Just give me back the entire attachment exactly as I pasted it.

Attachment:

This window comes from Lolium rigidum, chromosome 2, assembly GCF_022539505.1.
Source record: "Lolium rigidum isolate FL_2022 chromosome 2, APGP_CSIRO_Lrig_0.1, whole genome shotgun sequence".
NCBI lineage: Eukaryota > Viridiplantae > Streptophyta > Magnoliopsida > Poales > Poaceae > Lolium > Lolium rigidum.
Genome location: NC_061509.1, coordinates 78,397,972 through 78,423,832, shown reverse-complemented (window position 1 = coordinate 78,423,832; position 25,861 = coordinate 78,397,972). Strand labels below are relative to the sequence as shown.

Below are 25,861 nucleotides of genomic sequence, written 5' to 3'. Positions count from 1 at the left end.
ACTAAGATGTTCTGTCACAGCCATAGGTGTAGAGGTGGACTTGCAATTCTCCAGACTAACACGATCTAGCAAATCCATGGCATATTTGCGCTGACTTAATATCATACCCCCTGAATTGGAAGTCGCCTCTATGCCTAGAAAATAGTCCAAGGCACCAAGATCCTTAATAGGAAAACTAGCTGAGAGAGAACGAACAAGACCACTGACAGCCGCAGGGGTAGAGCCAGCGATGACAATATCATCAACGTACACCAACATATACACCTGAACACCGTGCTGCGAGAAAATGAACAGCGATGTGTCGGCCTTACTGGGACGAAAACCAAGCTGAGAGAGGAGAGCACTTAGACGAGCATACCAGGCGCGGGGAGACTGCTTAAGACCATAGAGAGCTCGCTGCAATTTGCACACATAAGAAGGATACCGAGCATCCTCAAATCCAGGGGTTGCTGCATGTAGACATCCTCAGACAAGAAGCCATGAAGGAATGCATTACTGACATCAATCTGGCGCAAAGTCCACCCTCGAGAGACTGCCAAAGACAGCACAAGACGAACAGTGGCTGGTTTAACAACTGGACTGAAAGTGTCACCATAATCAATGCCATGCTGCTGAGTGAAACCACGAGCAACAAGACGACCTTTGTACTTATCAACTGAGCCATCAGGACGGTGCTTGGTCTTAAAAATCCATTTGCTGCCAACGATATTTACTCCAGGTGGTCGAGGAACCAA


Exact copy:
This window comes from Lolium rigidum, chromosome 2, assembly GCF_022539505.1.
Source record: "Lolium rigidum isolate FL_2022 chromosome 2, APGP_CSIRO_Lrig_0.1, whole genome shotgun sequence".
NCBI lineage: Eukaryota > Viridiplantae > Streptophyta > Magnoliopsida > Poales > Poaceae > Lolium > Lolium rigidum.
Genome location: NC_061509.1, coordinates 78,397,972 through 78,423,832, shown reverse-complemented (window position 1 = coordinate 78,423,832; position 25,861 = coordinate 78,397,972). Strand labels below are relative to the sequence as shown.

Below are 25,861 nucleotides of genomic sequence, written 5' to 3'. Positions count from 1 at the left end.
ACTAAGATGTTCTGTCACAGCCATAGGTGTAGAGGTGGACTTGCAATTCTCCAGACTAACACGATCTAGCAAATCCATGGCATATTTGCGCTGACTTAATATCATACCCCCTGAATTGGAAGTCGCCTCTATGCCTAGAAAATAGTCCAAGGCACCAAGATCCTTAATAGGAAAACTAGCTGAGAGAGAACGAACAAGACCACTGACAGCCGCAGGGGTAGAGCCAGCGATGACAATATCATCAACGTACACCAACATATACACCTGAACACCGTGCTGCGAGAAAATGAACAGCGATGTGTCGGCCTTACTGGGACGAAAACCAAGCTGAGAGAGGAGAGCACTTAGACGAGCATACCAGGCGCGGGGAGACTGCTTAAGACCATAGAGAGCTCGCTGCAATTTGCACACATAAGAAGGATACCGAGCATCCTCAAATCCAGGGGTTGCTGCATGTAGACATCCTCAGACAAGAAGCCATGAAGGAATGCATTACTGACATCAATCTGGCGCAAAGTCCACCCTCGAGAGACTGCCAAAGACAGCACAAGACGAACAGTGGCTGGTTTAACAACTGGACTGAAAGTGTCACCATAATCAATGCCATGCTGCTGAGTGAAACCACGAGCAACAAGACGACCTTTGTACTTATCAACTGAGCCATCAGGACGGTGCTTGGTCTTAAAAATCCATTTGCTGCCAACGATATTTACTCCAGGTGGTCGAGGAACCAA